Longanacre Funeral Home, Fort Spring, was in charge of the arrangements.

**NOTE: The "short illness" was a drug overdose. Show this to your brother.
posted by wv kay in ga at 6:58 PM on July 13, 2008


I'm soft on drugs, and appreciate that a guy has to have some fun. I also don't find, for your purposes, your brothers age need enter in to any discussion, as it is condescending.

I'll just offer my notions from the view that there is no real addiction here. There is a problem, that's clear, but lets not make silly and negative assumptions.

People party! And from around 17 until some time in the 20's, people tend to party seriously hard. There is nothing wrong with having a good time. There is nothing wrong with having some drugs, or having some alcohol. If you can't operate from that premise, you're not going to do much to help. Doubtless he's heard the "Don't drink or drug" message already, to little or no effect. Duh. It's good advice not to mix the two. (in the golden era of raves, drinking was entirely forbidden, doncha know).

Where things get problematic is when it's all you do, or when you drink and/or drug and get behind the wheel of a car. It's childish, and it prevents one from having a good time (ie, driving).

Getting drunk all the time is also stupid. It's not healthy, it messes with the sex life and your head. And alcohol can become a very nasty addiction. Chill! Smoke some dope instead. But damn, do make a point to spend some time sober. There's this thing called "life" that requires some sober dealing, and if you neglect that, you're fucked, maybe for life.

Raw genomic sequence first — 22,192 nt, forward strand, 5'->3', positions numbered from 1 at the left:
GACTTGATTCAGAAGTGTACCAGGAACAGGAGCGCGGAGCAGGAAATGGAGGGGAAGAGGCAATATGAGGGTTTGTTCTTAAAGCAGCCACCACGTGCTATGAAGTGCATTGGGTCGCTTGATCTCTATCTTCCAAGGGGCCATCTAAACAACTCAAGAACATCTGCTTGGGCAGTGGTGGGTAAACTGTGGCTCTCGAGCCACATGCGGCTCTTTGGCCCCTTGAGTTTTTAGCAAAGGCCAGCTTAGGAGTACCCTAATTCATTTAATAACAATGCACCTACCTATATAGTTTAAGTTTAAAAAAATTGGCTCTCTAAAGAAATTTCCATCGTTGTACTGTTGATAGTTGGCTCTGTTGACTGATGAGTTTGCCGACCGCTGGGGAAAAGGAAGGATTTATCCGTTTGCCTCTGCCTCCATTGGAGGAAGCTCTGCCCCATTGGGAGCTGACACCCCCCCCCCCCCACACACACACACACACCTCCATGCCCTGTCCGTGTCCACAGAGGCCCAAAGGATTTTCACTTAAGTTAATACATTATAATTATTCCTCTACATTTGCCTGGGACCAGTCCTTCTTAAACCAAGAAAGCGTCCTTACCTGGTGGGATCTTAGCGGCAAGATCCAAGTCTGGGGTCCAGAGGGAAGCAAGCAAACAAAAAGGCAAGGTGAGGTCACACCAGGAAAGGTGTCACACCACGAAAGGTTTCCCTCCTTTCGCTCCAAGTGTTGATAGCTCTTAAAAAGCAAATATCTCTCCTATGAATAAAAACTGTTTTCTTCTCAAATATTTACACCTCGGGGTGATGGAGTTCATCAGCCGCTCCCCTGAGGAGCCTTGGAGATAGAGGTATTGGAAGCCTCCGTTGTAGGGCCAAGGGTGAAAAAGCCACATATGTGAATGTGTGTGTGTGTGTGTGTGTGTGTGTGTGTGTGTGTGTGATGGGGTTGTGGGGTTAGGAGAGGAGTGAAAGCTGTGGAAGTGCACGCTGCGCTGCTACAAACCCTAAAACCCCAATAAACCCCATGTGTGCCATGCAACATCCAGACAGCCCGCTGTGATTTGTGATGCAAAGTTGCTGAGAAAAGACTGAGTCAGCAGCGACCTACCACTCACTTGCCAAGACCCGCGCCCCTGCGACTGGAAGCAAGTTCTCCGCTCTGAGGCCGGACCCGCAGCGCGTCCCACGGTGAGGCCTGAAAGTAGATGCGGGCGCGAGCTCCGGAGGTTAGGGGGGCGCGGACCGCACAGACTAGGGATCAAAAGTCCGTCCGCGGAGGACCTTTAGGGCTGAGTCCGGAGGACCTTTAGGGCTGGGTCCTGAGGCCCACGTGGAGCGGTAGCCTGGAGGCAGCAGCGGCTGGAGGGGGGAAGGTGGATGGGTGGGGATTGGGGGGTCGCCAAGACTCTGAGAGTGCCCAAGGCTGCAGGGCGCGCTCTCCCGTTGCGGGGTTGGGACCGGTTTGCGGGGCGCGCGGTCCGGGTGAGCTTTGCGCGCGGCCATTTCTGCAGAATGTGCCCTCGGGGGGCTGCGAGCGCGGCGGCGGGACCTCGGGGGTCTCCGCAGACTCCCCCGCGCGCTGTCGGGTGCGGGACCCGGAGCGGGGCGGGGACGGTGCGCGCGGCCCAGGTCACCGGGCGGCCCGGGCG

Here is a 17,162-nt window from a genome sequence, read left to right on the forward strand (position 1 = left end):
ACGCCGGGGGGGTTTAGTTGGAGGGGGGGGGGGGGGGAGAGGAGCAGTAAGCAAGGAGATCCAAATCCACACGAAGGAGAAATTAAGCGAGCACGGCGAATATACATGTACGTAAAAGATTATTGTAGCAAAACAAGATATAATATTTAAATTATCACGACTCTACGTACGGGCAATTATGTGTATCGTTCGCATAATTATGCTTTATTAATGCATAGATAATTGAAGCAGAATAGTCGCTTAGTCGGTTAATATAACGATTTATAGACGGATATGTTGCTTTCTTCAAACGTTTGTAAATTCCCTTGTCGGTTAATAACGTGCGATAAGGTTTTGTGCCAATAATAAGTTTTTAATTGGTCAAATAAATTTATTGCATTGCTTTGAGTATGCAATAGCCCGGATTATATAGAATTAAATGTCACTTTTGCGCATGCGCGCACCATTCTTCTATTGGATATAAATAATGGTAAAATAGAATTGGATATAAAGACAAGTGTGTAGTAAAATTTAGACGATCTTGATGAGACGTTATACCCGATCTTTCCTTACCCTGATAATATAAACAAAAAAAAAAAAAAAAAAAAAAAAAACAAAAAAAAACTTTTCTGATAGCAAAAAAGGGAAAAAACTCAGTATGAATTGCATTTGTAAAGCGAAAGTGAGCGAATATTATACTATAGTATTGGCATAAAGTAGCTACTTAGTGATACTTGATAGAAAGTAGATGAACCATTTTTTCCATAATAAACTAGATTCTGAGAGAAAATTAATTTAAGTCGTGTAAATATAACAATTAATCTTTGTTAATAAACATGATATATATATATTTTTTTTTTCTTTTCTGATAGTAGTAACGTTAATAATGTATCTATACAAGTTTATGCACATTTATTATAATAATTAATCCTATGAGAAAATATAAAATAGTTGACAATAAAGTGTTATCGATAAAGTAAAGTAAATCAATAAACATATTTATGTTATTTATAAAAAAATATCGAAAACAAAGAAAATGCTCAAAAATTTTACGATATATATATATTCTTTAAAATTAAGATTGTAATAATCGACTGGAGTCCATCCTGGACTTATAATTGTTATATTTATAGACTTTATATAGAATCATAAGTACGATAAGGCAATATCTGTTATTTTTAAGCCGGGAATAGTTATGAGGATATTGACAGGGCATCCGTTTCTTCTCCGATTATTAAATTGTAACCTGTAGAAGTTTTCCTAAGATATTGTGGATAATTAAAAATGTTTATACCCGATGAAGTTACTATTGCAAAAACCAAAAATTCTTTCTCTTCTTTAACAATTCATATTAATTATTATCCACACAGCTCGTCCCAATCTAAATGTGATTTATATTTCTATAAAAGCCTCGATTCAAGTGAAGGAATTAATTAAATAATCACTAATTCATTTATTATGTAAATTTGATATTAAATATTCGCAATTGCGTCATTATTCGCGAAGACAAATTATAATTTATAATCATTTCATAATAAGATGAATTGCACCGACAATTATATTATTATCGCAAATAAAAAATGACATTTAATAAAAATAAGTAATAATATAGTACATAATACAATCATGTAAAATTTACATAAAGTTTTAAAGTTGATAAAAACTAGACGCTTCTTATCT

Party hardy, and party smart. Don't mix alcohol and drugs. (most of the time, alcohol detracts from a good drug experience anyway) Don't drive when you're messed up. Don't get messed up in situations where you're likely to have trouble from it. Bending your mind is lots more fun when you do it where there aren't any hassles.

A useful guideline on partying is a very simple one: Expect to wake up the next day and get your brain functioning. If you can't clear your head the day after, you did something wrong. It takes a clear head to deal with a lot of the crap in life that you have to deal with in order to be able to continue having a good time. Get the crap out of the way. Doing so makes party time a lot more fun anyway.
posted by Goofyy at 10:09 PM on July 13, 2008 [1 favorite]


My brother is not an idiot, most of his friends are

It's a safe bet his friend's families feel the same way about their (brother/son/whatever), and comfortably put your brother in the category of "idiot friend". Just sayin'.
posted by the bricabrac man at 12:33 PM on July 15, 2008 [1 favorite]